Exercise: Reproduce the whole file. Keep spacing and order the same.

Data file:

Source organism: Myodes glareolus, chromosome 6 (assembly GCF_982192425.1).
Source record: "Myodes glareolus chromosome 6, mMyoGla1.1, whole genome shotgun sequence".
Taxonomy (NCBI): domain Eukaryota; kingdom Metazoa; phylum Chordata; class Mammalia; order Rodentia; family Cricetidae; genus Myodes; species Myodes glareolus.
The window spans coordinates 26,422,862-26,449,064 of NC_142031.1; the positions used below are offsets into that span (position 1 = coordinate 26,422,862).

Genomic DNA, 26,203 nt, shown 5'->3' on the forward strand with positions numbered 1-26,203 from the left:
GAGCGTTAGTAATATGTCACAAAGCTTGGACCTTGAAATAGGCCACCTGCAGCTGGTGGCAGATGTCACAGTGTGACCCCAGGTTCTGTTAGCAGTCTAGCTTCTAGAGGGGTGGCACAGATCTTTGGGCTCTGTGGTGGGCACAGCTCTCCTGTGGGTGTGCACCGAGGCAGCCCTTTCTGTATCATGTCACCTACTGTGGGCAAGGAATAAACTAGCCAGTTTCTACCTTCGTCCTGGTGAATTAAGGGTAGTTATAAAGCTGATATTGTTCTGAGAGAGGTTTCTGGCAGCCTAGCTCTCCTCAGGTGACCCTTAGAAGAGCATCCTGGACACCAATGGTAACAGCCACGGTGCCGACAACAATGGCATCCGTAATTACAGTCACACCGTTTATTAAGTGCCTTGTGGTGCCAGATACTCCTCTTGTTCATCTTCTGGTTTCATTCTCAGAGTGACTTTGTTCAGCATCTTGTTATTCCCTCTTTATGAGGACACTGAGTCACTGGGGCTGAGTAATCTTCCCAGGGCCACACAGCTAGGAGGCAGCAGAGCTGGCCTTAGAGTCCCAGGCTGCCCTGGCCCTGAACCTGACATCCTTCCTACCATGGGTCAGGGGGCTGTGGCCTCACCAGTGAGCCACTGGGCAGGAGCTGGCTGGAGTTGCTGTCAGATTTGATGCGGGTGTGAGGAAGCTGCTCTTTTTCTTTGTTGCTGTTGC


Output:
Source organism: Myodes glareolus, chromosome 6 (assembly GCF_982192425.1).
Source record: "Myodes glareolus chromosome 6, mMyoGla1.1, whole genome shotgun sequence".
Taxonomy (NCBI): domain Eukaryota; kingdom Metazoa; phylum Chordata; class Mammalia; order Rodentia; family Cricetidae; genus Myodes; species Myodes glareolus.
The window spans coordinates 26,422,862-26,449,064 of NC_142031.1; the positions used below are offsets into that span (position 1 = coordinate 26,422,862).

Genomic DNA, 26,203 nt, shown 5'->3' on the forward strand with positions numbered 1-26,203 from the left:
GAGCGTTAGTAATATGTCACAAAGCTTGGACCTTGAAATAGGCCACCTGCAGCTGGTGGCAGATGTCACAGTGTGACCCCAGGTTCTGTTAGCAGTCTAGCTTCTAGAGGGGTGGCACAGATCTTTGGGCTCTGTGGTGGGCACAGCTCTCCTGTGGGTGTGCACCGAGGCAGCCCTTTCTGTATCATGTCACCTACTGTGGGCAAGGAATAAACTAGCCAGTTTCTACCTTCGTCCTGGTGAATTAAGGGTAGTTATAAAGCTGATATTGTTCTGAGAGAGGTTTCTGGCAGCCTAGCTCTCCTCAGGTGACCCTTAGAAGAGCATCCTGGACACCAATGGTAACAGCCACGGTGCCGACAACAATGGCATCCGTAATTACAGTCACACCGTTTATTAAGTGCCTTGTGGTGCCAGATACTCCTCTTGTTCATCTTCTGGTTTCATTCTCAGAGTGACTTTGTTCAGCATCTTGTTATTCCCTCTTTATGAGGACACTGAGTCACTGGGGCTGAGTAATCTTCCCAGGGCCACACAGCTAGGAGGCAGCAGAGCTGGCCTTAGAGTCCCAGGCTGCCCTGGCCCTGAACCTGACATCCTTCCTACCATGGGTCAGGGGGCTGTGGCCTCACCAGTGAGCCACTGGGCAGGAGCTGGCTGGAGTTGCTGTCAGATTTGATGCGGGTGTGAGGAAGCTGCTCTTTTTCTTTGTTGCTGTTGC